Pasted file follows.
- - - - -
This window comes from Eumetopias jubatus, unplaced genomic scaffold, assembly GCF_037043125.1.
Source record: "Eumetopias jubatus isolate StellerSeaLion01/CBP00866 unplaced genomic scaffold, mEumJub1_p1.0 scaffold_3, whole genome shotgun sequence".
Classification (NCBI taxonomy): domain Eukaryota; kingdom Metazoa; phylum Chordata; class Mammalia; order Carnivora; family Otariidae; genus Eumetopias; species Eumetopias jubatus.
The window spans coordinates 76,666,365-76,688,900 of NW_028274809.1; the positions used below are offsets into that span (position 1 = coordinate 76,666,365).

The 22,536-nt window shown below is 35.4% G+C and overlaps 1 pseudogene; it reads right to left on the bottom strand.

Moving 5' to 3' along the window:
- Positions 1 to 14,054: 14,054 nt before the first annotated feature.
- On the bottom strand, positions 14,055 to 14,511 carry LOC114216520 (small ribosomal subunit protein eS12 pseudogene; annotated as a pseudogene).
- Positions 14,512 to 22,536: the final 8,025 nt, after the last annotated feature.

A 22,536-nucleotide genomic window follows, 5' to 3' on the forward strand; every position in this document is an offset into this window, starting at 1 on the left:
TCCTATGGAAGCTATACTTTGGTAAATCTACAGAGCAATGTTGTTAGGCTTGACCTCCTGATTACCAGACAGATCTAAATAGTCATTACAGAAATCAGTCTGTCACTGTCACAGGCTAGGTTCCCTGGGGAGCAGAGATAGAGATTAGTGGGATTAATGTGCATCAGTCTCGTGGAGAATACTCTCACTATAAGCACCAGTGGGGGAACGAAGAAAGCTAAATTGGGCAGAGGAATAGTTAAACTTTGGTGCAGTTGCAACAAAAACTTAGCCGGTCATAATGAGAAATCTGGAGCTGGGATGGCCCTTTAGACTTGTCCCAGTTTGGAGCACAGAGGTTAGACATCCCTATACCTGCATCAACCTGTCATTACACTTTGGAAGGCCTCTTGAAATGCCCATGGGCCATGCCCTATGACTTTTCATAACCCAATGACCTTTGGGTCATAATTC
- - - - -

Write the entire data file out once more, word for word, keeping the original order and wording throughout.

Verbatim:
This window comes from Eumetopias jubatus, unplaced genomic scaffold, assembly GCF_037043125.1.
Source record: "Eumetopias jubatus isolate StellerSeaLion01/CBP00866 unplaced genomic scaffold, mEumJub1_p1.0 scaffold_3, whole genome shotgun sequence".
Classification (NCBI taxonomy): domain Eukaryota; kingdom Metazoa; phylum Chordata; class Mammalia; order Carnivora; family Otariidae; genus Eumetopias; species Eumetopias jubatus.
The window spans coordinates 76,666,365-76,688,900 of NW_028274809.1; the positions used below are offsets into that span (position 1 = coordinate 76,666,365).

The 22,536-nt window shown below is 35.4% G+C and overlaps 1 pseudogene; it reads right to left on the bottom strand.

Moving 5' to 3' along the window:
- Positions 1 to 14,054: 14,054 nt before the first annotated feature.
- On the bottom strand, positions 14,055 to 14,511 carry LOC114216520 (small ribosomal subunit protein eS12 pseudogene; annotated as a pseudogene).
- Positions 14,512 to 22,536: the final 8,025 nt, after the last annotated feature.

A 22,536-nucleotide genomic window follows, 5' to 3' on the forward strand; every position in this document is an offset into this window, starting at 1 on the left:
TCCTATGGAAGCTATACTTTGGTAAATCTACAGAGCAATGTTGTTAGGCTTGACCTCCTGATTACCAGACAGATCTAAATAGTCATTACAGAAATCAGTCTGTCACTGTCACAGGCTAGGTTCCCTGGGGAGCAGAGATAGAGATTAGTGGGATTAATGTGCATCAGTCTCGTGGAGAATACTCTCACTATAAGCACCAGTGGGGGAACGAAGAAAGCTAAATTGGGCAGAGGAATAGTTAAACTTTGGTGCAGTTGCAACAAAAACTTAGCCGGTCATAATGAGAAATCTGGAGCTGGGATGGCCCTTTAGACTTGTCCCAGTTTGGAGCACAGAGGTTAGACATCCCTATACCTGCATCAACCTGTCATTACACTTTGGAAGGCCTCTTGAAATGCCCATGGGCCATGCCCTATGACTTTTCATAACCCAATGACCTTTGGGTCATAATTC